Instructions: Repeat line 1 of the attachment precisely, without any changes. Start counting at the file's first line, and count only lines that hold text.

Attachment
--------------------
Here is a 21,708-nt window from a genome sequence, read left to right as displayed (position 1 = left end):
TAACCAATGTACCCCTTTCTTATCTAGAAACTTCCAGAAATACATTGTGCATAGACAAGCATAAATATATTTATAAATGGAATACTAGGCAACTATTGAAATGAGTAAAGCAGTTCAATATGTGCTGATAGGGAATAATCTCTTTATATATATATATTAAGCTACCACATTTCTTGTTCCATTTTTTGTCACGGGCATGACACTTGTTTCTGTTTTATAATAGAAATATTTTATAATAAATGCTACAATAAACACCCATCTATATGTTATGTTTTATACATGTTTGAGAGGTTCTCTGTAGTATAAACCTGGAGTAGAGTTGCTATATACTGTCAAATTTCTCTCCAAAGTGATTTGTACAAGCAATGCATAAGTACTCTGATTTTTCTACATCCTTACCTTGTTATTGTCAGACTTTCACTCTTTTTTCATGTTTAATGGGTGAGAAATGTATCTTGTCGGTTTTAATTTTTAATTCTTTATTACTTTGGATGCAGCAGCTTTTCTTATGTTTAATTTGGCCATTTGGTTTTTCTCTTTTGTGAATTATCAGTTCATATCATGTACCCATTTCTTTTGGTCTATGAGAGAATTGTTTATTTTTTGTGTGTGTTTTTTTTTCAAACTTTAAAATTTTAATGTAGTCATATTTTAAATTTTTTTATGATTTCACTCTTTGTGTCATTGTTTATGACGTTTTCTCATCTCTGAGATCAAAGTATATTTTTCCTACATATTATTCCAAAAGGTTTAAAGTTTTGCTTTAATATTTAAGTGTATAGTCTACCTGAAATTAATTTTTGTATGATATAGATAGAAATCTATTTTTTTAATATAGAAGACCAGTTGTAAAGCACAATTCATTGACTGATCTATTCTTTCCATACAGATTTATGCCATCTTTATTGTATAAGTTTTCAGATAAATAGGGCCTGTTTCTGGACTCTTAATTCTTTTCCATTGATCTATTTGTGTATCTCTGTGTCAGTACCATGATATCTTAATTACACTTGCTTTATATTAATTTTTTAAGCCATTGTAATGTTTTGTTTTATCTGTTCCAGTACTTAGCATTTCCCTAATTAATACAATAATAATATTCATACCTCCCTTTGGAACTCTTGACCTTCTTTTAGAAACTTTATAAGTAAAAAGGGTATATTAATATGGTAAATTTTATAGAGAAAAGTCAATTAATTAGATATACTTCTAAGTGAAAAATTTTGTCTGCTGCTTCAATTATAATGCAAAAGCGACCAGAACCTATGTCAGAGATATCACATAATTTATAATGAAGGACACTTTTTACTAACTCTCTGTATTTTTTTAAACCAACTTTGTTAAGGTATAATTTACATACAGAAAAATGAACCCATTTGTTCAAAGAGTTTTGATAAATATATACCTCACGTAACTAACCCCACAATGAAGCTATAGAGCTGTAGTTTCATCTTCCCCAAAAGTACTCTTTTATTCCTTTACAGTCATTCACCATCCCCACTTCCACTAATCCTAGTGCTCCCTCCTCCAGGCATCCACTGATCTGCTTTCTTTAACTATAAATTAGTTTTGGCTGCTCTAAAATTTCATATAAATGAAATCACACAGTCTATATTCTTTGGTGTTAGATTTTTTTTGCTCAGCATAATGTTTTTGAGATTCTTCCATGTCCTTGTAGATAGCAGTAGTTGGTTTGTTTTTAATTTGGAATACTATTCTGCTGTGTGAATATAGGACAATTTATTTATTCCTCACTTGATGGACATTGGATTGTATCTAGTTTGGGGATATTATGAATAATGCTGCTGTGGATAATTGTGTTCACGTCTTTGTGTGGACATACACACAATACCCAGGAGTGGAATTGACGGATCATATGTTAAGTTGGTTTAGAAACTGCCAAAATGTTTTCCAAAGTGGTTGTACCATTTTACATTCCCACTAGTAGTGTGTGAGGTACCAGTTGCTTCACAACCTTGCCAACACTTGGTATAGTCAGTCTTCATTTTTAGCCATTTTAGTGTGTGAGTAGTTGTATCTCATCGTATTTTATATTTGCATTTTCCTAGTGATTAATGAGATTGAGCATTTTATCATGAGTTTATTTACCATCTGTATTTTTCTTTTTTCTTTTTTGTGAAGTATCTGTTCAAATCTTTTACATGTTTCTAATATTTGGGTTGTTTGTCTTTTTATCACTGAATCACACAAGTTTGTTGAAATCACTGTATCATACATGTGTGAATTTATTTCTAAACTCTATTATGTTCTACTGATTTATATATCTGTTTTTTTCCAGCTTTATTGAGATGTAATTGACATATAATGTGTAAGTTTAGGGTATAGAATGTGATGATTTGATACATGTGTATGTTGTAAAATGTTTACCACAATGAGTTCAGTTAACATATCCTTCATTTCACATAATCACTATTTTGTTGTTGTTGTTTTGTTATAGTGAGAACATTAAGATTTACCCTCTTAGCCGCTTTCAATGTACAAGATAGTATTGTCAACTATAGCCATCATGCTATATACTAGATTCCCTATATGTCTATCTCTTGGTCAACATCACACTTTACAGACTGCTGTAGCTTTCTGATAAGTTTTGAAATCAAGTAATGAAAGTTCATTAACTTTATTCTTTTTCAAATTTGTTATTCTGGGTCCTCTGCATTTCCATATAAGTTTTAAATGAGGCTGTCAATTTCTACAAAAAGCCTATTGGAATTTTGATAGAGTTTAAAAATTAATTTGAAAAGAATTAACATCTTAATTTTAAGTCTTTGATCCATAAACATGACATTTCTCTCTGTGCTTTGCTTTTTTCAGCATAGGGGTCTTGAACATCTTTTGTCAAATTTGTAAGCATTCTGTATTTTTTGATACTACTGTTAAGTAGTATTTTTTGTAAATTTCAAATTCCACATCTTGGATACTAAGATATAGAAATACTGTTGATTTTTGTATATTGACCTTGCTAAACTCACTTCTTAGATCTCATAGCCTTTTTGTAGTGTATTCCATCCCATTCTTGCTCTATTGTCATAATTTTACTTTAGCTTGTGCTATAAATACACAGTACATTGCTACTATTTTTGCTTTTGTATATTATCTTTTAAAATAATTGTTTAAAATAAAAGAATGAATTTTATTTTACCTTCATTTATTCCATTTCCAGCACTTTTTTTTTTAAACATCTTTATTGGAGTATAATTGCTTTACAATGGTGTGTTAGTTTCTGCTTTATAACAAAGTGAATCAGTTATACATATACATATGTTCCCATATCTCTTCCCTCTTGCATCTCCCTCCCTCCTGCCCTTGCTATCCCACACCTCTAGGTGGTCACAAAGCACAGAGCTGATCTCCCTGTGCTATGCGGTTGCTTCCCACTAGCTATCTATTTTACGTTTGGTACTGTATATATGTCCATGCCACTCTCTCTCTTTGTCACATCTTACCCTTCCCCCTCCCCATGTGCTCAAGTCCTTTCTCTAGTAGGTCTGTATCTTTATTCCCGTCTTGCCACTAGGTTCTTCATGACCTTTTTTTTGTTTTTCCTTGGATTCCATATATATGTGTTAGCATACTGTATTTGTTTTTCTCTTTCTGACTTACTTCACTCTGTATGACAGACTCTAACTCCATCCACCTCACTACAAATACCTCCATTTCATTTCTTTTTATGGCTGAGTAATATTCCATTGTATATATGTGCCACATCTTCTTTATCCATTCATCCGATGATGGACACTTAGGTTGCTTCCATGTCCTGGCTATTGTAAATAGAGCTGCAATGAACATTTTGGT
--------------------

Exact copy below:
Here is a 21,708-nt window from a genome sequence, read left to right as displayed (position 1 = left end):